Page 8 - SAD2223 Final v1
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                 SINGAPORE AIRFREIGHT DIRECTORY 2022/2023
  THE SKY’S THE LIMIT FOR AIR FREIGHT
 Over the past ten years, low cargo and increased demand for daily essentials and pre-COVID level in 2019 and up 18.7 percent
rates and the unprofitability
of the cargo business have led many airlines to lay down or scale back their dedicated cargo freighter fleets.
However, the industry could not be kept down as air cargo has always been the key ‘driver’ of global supply chains. During the COVID-19 pandemic, the efficiency and importance of air cargo came under the spotlight: it enabled the efficient delivery of life- saving personal protective equipment (PPE), masks, medical supplies and vaccines during the global crisis. The surge in e-commerce
products could also be met despite supply disruptions.
The IATA Annual Review 2022 reported that in 2021, air cargo generated US$155 billion, up from US$129 billion in 2020 and US$101 billion in 2019.
Air cargo in 2021 grew by 53.5 percent from 2019, whilst 2020 revenue grew by 27.7 percent. This means that air cargo in 2021 accounted for double its 2020 contribution in airline revenues. Global demand for air cargo went up by 6.9 percent compared with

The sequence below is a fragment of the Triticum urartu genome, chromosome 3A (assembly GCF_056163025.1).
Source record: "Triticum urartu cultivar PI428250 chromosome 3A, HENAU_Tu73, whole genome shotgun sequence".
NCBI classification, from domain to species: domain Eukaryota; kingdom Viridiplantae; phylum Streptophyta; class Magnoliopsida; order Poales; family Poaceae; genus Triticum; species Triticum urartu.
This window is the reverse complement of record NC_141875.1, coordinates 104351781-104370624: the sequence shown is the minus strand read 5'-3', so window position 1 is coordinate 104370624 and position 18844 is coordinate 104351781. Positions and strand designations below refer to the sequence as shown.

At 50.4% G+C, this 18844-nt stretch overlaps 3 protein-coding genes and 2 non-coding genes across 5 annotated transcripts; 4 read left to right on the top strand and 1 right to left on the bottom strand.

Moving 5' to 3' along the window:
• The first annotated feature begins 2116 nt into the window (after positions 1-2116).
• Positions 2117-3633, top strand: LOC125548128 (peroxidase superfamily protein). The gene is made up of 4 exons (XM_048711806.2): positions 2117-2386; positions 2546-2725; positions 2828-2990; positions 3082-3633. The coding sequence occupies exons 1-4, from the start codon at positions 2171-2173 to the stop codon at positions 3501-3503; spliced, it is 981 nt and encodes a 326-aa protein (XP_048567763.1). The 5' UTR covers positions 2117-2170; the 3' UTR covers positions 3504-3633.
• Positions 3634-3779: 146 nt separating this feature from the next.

compared with the level in 2020. Air cargo capacity, measured in available cargo tonne kilometers (ACTKs) in 2021, however was 10.9 percent below the level in 2019 (-12.8 percent for international operations).
With revenues from transporting goods by air having risen by 53.5 percent in 2021 (from 2019) – at a value of US$155 billion – demand for air freight continues to soar.
On the home front, Singapore’s Changi Airport has maintained its extensive cargo network throughout the COVID-19 pandemic.
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